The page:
A seam allows you to take a flat piece of leather and stitch it into a shape the somewhat resembles the shoe, a little bit of stretching and shaping is still required to get proper fit on the last but it should be within the leathers natural stretch limits.
A seemless wholecut has no seems so you have to stretch the leather tremendously especially around the heel and ankle area, so much so that sometimes it is past the leathers tensile limits or always very close to it
I have tried this...successfully...and in my somewhat limited experience with this specific style I would have to say that your remarks are not quite correct or...perhaps, better...not quite complete.
Generally speaking, the problem is too much leather. So that you must have some way of eliminating the excess. Some leathers...veg tans...will form to a shape fairly easily and some (not all) of the excess can be subsumed in the shape. Functionally, this means compressing pipes and wrinkles to the point where they are not visible.
Other leathers (chrome tans) must be stretched to remove excess. It's the only way. And in such circumstances such leathers may be overworked, it's true. And as a result softer tannages are often used--which in turn don't have the strength that firmer leathers have.
When I did this, the leather I used was a retan ( a tannage of both chrome and vegetable). I had more problems with excess than I might have if the leather had been full veg, but less than with a chrome. As it was, I never felt that I had over-stretched the leather but the excess was very slightly visible. Since the leather was naturally "textured", it was almost impossible to see this if you were not a shoemaker or had a great deal of experience.
Anyway, the point is that while the style presents problems, they don't necessarily have to affect either the integrity of the leather nor the customer's satisfaction.
First off, for anyone following this part know that DWFII is the expert here.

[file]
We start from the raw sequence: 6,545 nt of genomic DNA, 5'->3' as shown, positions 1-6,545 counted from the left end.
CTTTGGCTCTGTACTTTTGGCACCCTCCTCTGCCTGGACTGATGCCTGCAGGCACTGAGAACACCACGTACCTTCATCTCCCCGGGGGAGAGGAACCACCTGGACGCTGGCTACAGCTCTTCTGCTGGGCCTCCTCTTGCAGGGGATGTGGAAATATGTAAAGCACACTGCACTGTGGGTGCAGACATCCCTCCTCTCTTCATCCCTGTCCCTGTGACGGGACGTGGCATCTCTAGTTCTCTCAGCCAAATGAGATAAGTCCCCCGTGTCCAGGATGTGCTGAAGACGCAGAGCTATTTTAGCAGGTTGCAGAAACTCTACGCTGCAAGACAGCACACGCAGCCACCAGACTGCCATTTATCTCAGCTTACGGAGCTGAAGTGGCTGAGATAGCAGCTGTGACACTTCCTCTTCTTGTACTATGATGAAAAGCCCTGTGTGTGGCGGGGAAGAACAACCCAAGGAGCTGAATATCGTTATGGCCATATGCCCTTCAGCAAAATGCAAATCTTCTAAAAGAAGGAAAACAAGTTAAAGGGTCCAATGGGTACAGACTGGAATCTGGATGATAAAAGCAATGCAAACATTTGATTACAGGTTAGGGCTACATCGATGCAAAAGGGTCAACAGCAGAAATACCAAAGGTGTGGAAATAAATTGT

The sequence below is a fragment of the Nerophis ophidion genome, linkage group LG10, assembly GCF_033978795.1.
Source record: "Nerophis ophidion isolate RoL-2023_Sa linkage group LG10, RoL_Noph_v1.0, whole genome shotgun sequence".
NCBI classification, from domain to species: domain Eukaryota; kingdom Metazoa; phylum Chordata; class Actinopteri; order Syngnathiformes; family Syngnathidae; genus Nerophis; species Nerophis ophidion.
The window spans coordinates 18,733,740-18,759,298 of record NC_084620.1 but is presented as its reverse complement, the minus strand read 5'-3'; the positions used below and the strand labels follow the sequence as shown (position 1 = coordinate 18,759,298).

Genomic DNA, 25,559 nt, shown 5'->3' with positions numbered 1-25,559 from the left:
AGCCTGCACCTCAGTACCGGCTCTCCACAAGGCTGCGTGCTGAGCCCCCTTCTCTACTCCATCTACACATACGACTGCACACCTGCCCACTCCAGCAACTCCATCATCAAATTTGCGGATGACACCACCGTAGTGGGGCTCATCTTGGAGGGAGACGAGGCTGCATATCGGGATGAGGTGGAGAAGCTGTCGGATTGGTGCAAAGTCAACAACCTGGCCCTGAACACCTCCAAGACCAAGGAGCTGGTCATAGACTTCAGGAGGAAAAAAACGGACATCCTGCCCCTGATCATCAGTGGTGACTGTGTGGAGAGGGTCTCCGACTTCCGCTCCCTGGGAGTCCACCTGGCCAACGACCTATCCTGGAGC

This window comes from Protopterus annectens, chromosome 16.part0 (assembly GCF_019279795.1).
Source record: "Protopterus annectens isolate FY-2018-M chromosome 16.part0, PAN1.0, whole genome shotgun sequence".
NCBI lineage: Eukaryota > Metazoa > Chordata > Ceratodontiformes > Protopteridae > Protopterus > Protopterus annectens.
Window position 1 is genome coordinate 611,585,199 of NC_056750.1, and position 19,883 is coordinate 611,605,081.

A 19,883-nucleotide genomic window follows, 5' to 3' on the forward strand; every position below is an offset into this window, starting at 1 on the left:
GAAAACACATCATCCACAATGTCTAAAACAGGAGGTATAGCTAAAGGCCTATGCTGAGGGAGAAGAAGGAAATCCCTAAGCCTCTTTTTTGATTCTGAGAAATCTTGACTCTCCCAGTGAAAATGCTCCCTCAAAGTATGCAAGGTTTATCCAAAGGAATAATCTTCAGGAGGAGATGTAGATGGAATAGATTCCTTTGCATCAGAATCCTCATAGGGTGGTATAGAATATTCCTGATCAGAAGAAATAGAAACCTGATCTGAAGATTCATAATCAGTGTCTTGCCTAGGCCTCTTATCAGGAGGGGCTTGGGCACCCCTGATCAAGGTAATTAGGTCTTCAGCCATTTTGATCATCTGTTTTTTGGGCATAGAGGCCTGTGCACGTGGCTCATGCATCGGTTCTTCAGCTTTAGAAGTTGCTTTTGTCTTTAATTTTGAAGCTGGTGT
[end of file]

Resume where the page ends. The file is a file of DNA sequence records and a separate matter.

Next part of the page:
This is interesting and good to know. I was not aware that veg tan would as you say "subsume" to this level . Does this cause the leather to thicken substantially in such areas? My train of thought was definitely on chrome tannage and I assumed the throat area and surrounding would have been cut with a much smaller circumferance than last in order to avoid the large excess below.
When doing this do you wet the veg tan upper completely, not at all...? I have little knowledge of chrome-veg retans, are the characteristics almost always somewhere in between veg and chrome, or do they sometimes behave strictly like one or the other.
BTW who do you use for veg and veg retan uppers? have you tried Weinheimer's?
Well, thank you for the kind words but no, I'm not an expert esp. with seamless whole cuts. That said, I know enough about leathers, and making shoes and patterns for shoes, that I was successful doing this the first time out of the gate...never a sure thing.
Fundamentally, the upper is cut as an overlarge "blocker"--just a big flat piece of leather--and then it is wet thoroughly and stretched over the last from the top of the last towards the bottom. From the forepart to the instep it is pretty straight-forward...like lasting a shoe. But from the instep back to the heel all the excess must be moved along a vertical surface. And this is the longest distance that the leather must be moved.
Naturally, forcing pipes and wrinkles into smaller and smaller dimensions tends to thicken the leather...if stretch is not also applied simultaneously. But around the throat--the topline--there shouldn't be any significant excess left nor any real over-stretching.
Only after the leather has been stretched over the last is the pattern cut.
The bad news is that even if the pipes and wrinkles are entirely subsumed not all of the excess is eliminated...some of it remains in the leather. The good news is that much of it will be positioned over the heel stiffener and will be reinforced. Plus, the heel area does not get a lot of stretching or flexing when the shoe is worn.
I do not know of Weinheimers but very few tanners make veg tan leathers that are finished and suitable for shoe uppers...and almost none of those tanners are in the States. I get pure veg where and when I can and veg retans as water buffalo calf from an outfit in New Hampshire (?)--Garlin Leathers.
In a series of articles in The Rake Online, Simon Crompton shows pics of some seamless loafers that G&G have underway for him. If you see part 4 (5/3/2012) and click through to the full article, you can a number of pictures of the upper being stretched over the last, and the amount of leather that has to be dealt with, particularly around the heel. Even in the upper they show after the stretching is done, you can see some 'pipes' on the outside of the shoe in the quarter area.
The leather is fully wetted before it is stretched over the last; when wet, veg tan becomes much more pliable. Furthermore, as it dries it tends to shrink a bit -- a good think when you are trying to get it tight to the last --, and when fully dried it tends to hold its new shape.
DW -- I think you are referring to Garlin-Neumann Leather